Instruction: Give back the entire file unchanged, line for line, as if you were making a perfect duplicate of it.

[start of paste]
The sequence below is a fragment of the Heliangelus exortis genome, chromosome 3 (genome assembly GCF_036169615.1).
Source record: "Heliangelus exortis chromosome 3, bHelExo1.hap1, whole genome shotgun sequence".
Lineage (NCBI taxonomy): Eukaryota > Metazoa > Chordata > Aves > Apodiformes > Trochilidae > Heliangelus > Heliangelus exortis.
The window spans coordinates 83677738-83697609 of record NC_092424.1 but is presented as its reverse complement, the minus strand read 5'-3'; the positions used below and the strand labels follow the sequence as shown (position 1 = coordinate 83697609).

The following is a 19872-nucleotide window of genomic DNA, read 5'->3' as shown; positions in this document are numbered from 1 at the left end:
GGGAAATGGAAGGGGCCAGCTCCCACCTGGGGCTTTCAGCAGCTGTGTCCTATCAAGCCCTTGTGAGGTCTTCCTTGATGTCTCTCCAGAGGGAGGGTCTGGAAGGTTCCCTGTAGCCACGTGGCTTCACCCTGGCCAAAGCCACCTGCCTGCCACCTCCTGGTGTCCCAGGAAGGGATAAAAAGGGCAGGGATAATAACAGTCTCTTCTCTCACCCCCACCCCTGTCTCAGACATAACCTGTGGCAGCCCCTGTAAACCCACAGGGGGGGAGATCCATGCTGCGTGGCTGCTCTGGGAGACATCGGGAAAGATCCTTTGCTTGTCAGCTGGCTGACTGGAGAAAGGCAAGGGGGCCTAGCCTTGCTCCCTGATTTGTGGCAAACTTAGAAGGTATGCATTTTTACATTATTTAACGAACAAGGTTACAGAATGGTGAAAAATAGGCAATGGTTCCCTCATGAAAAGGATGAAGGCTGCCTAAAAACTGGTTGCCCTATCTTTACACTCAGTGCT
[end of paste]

The sequence below is a fragment of the Heliangelus exortis genome, chromosome 3 (genome assembly GCF_036169615.1).
Source record: "Heliangelus exortis chromosome 3, bHelExo1.hap1, whole genome shotgun sequence".
Lineage (NCBI taxonomy): Eukaryota > Metazoa > Chordata > Aves > Apodiformes > Trochilidae > Heliangelus > Heliangelus exortis.
The window spans coordinates 83677738-83697609 of record NC_092424.1 but is presented as its reverse complement, the minus strand read 5'-3'; the positions used below and the strand labels follow the sequence as shown (position 1 = coordinate 83697609).

The following is a 19872-nucleotide window of genomic DNA, read 5'->3' as shown; positions in this document are numbered from 1 at the left end:
GGGAAATGGAAGGGGCCAGCTCCCACCTGGGGCTTTCAGCAGCTGTGTCCTATCAAGCCCTTGTGAGGTCTTCCTTGATGTCTCTCCAGAGGGAGGGTCTGGAAGGTTCCCTGTAGCCACGTGGCTTCACCCTGGCCAAAGCCACCTGCCTGCCACCTCCTGGTGTCCCAGGAAGGGATAAAAAGGGCAGGGATAATAACAGTCTCTTCTCTCACCCCCACCCCTGTCTCAGACATAACCTGTGGCAGCCCCTGTAAACCCACAGGGGGGGAGATCCATGCTGCGTGGCTGCTCTGGGAGACATCGGGAAAGATCCTTTGCTTGTCAGCTGGCTGACTGGAGAAAGGCAAGGGGGCCTAGCCTTGCTCCCTGATTTGTGGCAAACTTAGAAGGTATGCATTTTTACATTATTTAACGAACAAGGTTACAGAATGGTGAAAAATAGGCAATGGTTCCCTCATGAAAAGGATGAAGGCTGCCTAAAAACTGGTTGCCCTATCTTTACACTCAGTGCT